Getting a divorce is emotionally stressful, especially for older individuals who are nearing retirement (called gray divorces). Because of the emotional overload associated with a divorce, it’s easy to forget about assets you own that need to be divided. Everyone remembers big assets such as the house, retirement accounts, brokerage accounts, and vehicles. However, forgotten items may be valuable or emotionally meaningful, and if neglected in a divorce settlement, they can pose serious problems later. Often overlooked assets include burial plots, antiques, sentimental items, pets, social security benefits, and intellectual property.
Burial Plot – During the later years of marriage, many couples buy a cemetery plot where they intend to be buried together. However, if they are getting divorced, they won’t want to be buried next to each other. Many couples buy their burial plots as joint tenants and unless one owner releases rights to the plot, they will share ownership and this can be a serious problem, especially if there is a remarriage. If the divorce settlement doesn’t specify who owns the burial plot, the entire family may need to become involved in deciding what to do. The burial plot should be valued, listed on the marital property inventory, and assigned to one of the parties in the divorce settlement. The alternative is to sell the plot—which should be negotiated with the cemetery owner.
Antiques – Antique furniture may be valuable and therefore important to consider when dividing assets. The first thing to determine is whether the antique was inherited or purchased while the couple was married. If the antique was inherited, then it belongs to the person who inherited it. On the other hand, if the antique was bought while the couple was married, it’s marital property and needs to be divided in the divorce settlement. It’s best to have a professional appraisal of antiques so the parties can agree on a fair value.
Sentimental Items – Examples of sentimental items that can be especially important in a divorce include family pictures, children’s school records, letters from family members, a family Bible, books, children’s art work, and baby clothes. None of these items has much monetary value, but they can be important to both parties and engender a good deal of animosity when trying to divide them. In the case of family pictures, the easy solution if to make digital copies. The same can be done with children’s school records and family letters. However, who gets the family Bible, books, art work, and baby clothes? These items can’t be duplicated, so they need to be allocated between the parties. One way to do that is to allow each party to choose an item from each category in order, with a flip of a coin deciding who goes first.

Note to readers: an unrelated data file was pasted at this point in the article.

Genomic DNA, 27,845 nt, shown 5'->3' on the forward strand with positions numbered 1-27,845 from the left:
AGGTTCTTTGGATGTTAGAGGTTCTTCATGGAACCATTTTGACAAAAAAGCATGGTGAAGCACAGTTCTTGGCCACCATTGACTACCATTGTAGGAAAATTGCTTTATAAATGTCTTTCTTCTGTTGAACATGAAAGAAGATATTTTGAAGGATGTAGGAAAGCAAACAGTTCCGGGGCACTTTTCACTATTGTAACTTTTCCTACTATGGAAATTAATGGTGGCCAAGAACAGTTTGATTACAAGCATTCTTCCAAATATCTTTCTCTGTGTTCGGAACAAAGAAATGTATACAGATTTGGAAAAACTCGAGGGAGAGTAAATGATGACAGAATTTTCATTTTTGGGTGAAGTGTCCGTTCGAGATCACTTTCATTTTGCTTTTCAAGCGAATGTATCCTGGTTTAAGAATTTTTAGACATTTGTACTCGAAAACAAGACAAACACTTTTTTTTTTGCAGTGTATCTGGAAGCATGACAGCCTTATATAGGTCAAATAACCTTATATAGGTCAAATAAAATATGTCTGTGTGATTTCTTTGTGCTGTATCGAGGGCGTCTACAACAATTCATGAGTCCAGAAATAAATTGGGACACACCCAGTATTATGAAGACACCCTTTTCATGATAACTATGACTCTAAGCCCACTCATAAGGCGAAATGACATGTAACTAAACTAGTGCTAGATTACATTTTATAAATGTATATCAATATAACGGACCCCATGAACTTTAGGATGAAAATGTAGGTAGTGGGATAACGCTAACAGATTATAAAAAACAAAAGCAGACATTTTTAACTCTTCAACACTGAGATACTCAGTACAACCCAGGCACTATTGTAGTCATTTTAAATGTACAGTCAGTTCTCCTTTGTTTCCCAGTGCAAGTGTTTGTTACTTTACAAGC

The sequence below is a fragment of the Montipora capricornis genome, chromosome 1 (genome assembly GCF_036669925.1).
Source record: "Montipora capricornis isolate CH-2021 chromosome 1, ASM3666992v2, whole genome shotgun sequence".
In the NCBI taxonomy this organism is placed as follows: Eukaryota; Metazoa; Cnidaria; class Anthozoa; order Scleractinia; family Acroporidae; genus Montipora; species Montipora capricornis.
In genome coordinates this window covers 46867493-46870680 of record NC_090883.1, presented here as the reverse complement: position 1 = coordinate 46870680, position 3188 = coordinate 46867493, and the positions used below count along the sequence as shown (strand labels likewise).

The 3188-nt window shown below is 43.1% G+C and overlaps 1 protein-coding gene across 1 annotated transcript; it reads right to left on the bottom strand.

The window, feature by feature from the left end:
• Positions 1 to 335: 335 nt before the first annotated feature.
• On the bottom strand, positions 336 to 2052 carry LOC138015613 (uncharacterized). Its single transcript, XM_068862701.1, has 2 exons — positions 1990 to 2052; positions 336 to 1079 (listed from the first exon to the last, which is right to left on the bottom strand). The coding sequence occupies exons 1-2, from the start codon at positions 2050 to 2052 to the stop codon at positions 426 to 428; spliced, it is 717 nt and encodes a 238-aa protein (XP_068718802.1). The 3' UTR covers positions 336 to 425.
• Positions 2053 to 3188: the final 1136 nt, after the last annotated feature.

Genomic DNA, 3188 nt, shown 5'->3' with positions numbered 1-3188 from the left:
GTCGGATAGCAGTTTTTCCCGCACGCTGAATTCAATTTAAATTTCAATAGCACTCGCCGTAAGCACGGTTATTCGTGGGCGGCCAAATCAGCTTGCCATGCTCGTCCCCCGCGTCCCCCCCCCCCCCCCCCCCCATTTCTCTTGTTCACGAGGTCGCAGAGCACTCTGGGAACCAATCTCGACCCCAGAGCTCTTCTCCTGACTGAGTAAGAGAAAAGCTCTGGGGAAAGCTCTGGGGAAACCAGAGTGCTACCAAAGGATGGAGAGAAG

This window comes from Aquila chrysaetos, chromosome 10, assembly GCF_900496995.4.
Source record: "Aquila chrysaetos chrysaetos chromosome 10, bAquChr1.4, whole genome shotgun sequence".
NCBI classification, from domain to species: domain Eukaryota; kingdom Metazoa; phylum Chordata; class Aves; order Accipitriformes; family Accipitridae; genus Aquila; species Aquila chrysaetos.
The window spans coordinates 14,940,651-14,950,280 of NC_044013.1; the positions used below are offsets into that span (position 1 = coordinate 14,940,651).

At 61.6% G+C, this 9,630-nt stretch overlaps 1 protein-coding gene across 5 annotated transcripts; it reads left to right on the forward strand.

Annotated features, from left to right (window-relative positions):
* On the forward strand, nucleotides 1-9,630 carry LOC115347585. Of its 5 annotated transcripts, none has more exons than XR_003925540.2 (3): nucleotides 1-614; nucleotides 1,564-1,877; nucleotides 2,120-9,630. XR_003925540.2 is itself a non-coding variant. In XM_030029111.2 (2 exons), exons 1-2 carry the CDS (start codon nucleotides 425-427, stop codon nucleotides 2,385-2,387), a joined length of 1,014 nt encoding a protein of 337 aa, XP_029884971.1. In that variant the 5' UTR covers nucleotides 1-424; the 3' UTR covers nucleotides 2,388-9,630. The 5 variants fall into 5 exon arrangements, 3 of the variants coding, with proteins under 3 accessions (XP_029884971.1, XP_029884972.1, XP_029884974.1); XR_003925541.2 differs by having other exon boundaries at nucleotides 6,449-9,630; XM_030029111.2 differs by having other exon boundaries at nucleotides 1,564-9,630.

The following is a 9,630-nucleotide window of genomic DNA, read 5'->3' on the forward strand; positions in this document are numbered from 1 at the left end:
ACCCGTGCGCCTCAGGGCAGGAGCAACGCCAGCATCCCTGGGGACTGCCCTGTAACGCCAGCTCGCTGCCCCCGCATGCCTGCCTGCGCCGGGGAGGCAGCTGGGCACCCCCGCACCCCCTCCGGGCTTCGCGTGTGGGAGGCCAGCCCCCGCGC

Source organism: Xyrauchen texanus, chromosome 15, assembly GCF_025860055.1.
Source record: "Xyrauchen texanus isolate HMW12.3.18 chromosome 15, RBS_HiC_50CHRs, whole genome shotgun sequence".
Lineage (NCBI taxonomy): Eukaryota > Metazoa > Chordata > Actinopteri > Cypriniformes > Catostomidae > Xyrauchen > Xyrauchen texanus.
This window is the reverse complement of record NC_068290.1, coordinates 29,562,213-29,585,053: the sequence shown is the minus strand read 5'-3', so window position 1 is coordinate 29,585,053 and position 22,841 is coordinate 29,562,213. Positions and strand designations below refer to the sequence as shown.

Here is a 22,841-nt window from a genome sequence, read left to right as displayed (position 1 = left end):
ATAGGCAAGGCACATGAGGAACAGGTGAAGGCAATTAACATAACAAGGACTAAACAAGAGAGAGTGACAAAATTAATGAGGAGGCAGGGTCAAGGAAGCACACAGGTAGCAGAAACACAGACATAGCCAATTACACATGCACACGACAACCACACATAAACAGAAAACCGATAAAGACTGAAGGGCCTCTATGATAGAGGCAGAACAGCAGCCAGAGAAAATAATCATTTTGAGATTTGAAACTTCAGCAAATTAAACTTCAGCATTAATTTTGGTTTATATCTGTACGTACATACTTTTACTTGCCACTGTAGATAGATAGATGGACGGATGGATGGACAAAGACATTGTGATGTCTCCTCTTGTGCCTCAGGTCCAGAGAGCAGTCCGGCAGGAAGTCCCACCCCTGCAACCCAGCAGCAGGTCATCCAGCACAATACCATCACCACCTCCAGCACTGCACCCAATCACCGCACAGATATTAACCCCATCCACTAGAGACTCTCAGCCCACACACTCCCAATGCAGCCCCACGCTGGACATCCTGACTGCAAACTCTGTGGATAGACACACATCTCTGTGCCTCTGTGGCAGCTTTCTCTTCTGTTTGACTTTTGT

Pets – Most pets have little more than sentimental value. However, because of the strong emotional attachment people have to their dogs and cats, disputes about who get the pet can be contentious. The best strategy is to discuss who will keep the pet when the parties separate. If there are two pets, it’s easier because each party can keep one. However, if there is just one pet, the situation if more difficult. One solution is to buy another similar animal and then draw lots to see who keeps the original and who gets the replacement.
Social Security Benefits – According to federal law, Social Security benefits are the separate property of the party who earned them, so there is no need to divide this asset when a couple divorces. However, if a couple has been married for ten years of more, the spouse who didn’t work may be eligible to receive benefits based on his or her ex-spouse’s work record. The Social Security Administration says that a divorced spouse’s Social Security benefit is equal to one-half the benefit of his or her spouse’s full retirement benefit. Insert a clause in the divorce settlement obligating the Social Security beneficiary to cooperate with his or her ex-spouse in this matter to ensure it doesn’t become a problem later.
Intellectual Property – An overlooked asset is intellectual property, such as a patent, copyright, or trademark that may be sold or produces income. If the intellectual property was acquired prior to marriage, it’s the separate property of that spouse. However, if the intellectual property was acquired during the marriage, it’s a marital asset and needs to be divided. If the asset produces an income stream, then it can be valued by discounting the future income to present value. The other alternatives are to have the intellectual property valued by a professional assessor or offer it for sale.
Gray divorce couples who opt for a collaborative divorce will find that dividing their marital assets is less contentious because the collaborative process is founded on interest-based negotiation. This means the parties receive assets that are important to them because they are in charge of the allocation, rather than allowing a judge to decide who gets the burial plot, antiques, sentimental items, pets, and a copyright, trademark, or patent. Moreover, because participants in a collaborative divorce don’t end up hating each other, they are better able to divide assets reasonably based on preferences rather than spite.